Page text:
Citizen science projects are increasingly transforming into citizen sensing projects, where digital devices equipped with sensors are used to monitor environments and gather data. Practices of monitoring and sensing environments that were once the focus of scientific disciplines have migrated to a number of everyday participatory applications, where users of smart phones and networked devices are able to track, study and report on environments. Such citizen sensing projects intend to democratize the collection and use of environmental sensor data in order to facilitate expanded citizen engagement in environmental issues. But how effective are these practices of citizen sensing in not just providing “crowd-sourced” data sets, but also in giving rise to new modes of environmental awareness and practice? Through a discussion of several creative practice and science-based citizen sensing projects, this paper will investigate the relationship between digital technologies, practices of environmental sensing, and citizen engagement. The paper will consider the extent to which new practices of environmental citizenship are configured through technological modes of sensing, and how a politics of sensing emerges through these digital modalities.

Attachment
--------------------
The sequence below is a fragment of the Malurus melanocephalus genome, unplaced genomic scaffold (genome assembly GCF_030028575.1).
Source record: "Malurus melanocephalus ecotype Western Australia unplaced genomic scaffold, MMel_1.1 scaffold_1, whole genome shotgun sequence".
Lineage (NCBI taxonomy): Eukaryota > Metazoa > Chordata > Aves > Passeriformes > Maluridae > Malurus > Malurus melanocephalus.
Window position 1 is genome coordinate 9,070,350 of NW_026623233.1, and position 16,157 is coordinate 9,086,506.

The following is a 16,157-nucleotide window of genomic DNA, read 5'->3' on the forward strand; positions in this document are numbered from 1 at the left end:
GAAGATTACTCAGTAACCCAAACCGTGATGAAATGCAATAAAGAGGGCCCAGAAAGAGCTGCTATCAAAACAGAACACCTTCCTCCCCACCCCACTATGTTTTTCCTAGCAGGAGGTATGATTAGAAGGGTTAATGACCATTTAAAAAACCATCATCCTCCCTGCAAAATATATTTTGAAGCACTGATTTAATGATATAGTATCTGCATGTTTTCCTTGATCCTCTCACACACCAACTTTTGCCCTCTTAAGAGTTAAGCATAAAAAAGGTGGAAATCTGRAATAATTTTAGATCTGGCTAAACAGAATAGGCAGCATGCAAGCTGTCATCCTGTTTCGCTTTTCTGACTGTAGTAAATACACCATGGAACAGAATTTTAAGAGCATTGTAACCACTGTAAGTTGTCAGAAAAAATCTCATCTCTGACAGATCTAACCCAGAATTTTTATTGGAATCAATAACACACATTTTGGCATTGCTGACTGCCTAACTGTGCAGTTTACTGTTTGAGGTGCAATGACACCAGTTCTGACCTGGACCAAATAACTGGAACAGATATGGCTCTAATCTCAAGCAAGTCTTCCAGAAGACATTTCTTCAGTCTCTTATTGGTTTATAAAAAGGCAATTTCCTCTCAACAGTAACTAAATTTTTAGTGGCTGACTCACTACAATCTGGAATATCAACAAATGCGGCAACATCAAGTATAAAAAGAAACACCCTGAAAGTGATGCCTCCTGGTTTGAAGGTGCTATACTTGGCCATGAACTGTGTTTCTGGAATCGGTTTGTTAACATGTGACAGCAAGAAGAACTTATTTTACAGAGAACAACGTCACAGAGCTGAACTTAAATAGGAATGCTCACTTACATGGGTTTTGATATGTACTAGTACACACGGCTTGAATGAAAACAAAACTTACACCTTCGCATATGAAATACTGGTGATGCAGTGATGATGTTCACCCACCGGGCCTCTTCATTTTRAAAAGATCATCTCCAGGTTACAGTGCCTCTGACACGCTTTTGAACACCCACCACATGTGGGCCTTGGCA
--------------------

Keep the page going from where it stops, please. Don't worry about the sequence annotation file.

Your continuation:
Jennifer Gabrys is Senior Lecturer and Convenor of the MA Design and Environment at Goldsmiths, University of London. Her research investigates environments, material processes and communication technologies through theoretical and practice-based work. Projects within this area include a recently published book, Digital Rubbish: A Natural History of Electronics (University of Michigan Press, 2011), which examines the material processes of digital media through electronic waste; and a study currently underway on citizen sensing and environmental processes, titled Program Earth: Environment as Experiment in Sensing Technology.